This story takes place just before the final chapter of the manga. Kudos to Rumiko Takahashi and all her crew for giving us this fine story.

.

.

.

It was after the choir trip. The bus had broken down and they'd all been stuck there until four in the morning. Most of the others had snuck off to some mischief after the chaperones had started to snore, but Kagome, Yuka and Hojo had all stayed on the bus, keeping each other awake by telling jokes and texting Eri and Ayumi about the sound the crickets made beside the road.

Time had passed and the stories had slowed. Ayumi was called away. Eri's answers had grown shorter and stopped. Yuka had closed her eyes for "just a minute." Kagome had yawned wide as a goose's egg, stretching both fists out to the misted windows.

Hojo had fallen asleep with his head on her shoulder.

It wasn't at all like the time Inuyasha had rested with his head in her lap, young Shippo, still a stranger at her shoulder, moving nervously at the sound of the spiderheads outside. For all that she could still touch the resting head with affection, it wasn't at all the same.

It was more like when she, Kaede and Sango would share the miko's small bed in the village in winter. Or like feeling Shippo circle down at the foot of her sleeping bag while Inuyasha pretended he wasn't watching over them from a nearby branch. Or Miroku, especially Miroku, on those nights he was too tired to grope or even joke with Sango before leaning his head back against Kirara and closing his eyes.

Miroku whom she loved but didn't love, couldn't trust but could.

She couldn't see Hojo's face in the shadows, but she could hear him breathing like a child. Now that all the sillier parts of herself had gone to sleep, now, she could just love him. Hojo, Yuka, Eri, Ayumi and the life they all had in this age. They weren't saving the world, but a person could just live in it and give each day some quiet meaning. They took their ordinary lives seriously, allowing Kagome to take hers seriously. They'd thought she was theirs, but it was only half true. They'd welcomed her into their tiny tribe without ever knowing that she walked with foreign secrets and she could admit, awake in the dark, that she loved them for it.

Even if saying it out loud would never do. Especially with Hojo. A boy like that, who'd adored her once. Over the years since the well had closed, his gifts and invitations had fallen off, but he'd always had a smile for her. Telling him that she loved him would be cruel.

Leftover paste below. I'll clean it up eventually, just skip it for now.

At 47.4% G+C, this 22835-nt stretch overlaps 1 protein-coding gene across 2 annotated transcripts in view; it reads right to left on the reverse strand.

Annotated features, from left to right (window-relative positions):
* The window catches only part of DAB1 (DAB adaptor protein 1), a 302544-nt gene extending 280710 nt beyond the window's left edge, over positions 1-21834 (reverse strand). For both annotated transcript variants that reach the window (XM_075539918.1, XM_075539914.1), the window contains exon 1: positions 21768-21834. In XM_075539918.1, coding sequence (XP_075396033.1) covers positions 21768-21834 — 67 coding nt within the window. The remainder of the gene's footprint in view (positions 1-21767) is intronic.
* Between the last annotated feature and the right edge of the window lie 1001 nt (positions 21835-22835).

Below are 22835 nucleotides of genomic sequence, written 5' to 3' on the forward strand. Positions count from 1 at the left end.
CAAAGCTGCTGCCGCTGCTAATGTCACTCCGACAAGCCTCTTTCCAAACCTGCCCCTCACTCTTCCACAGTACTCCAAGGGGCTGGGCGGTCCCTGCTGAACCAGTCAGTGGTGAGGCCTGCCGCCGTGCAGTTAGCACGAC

Yuka slept with her throat open, neck bared to anyone who might swing open the door and step inside. She slept as if any danger in the world was far away and not looking for her. She slept like a girl without enemies. And Kagome remembered. She remembered that she, too, had no enemies here. In all the yawing emptiness of the road, the lights and the sounds of Japan at night.

There had never been a peace like this in the other world. There had been sweet mornings and moments of calm, but permeating all the blazing daylight, there was the knowledge that any of creature could attack at any time, tricked, corrupted, or made whole from his own body.

Kagome had never rested with a set of strange fingers brushing against the skin of her hip, never lain down with his arms around her waist or his kiss on her lips. Never had more than the scent of him or the thought of him pressed against her mind as the world slipped away.

But Naraku hadn't been dead then.

She'd sent him back to a world she hadn't known. More than anything, that was what kept her up at night. The sengoku jidai without a jewel, without Naraku, without a mission. She'd drawn friends around herself, around the both of them, but he was more than strong enough to push them back. In his pride or in his anger, he could push them back.

She trusted Miroku like she trusted the boy resting gently against her shoulder. Trusted Sango, sure as Yuka was stretched out on the seat across the aisle. Trusted Kaede like Eri's steady voice on the line. They wouldn't let Inuyasha throw himself away, not any more than the five of them would let Ayumi give up on journalism school, Hojo trip over his own naïveté, or Kagome give in to the restlessness of a woman half-lost.

She trusted them to try, even if success could not be certain.

Kagome touched Hojo's head, lightly, and listened to Yuka breathe as the night sky tightened around the windows.

It would have to do.

.

.

.

This is a response to Patchcat's iy_blind community challenge for September 2008, "half-truth."

drf24 (at) columbia . edu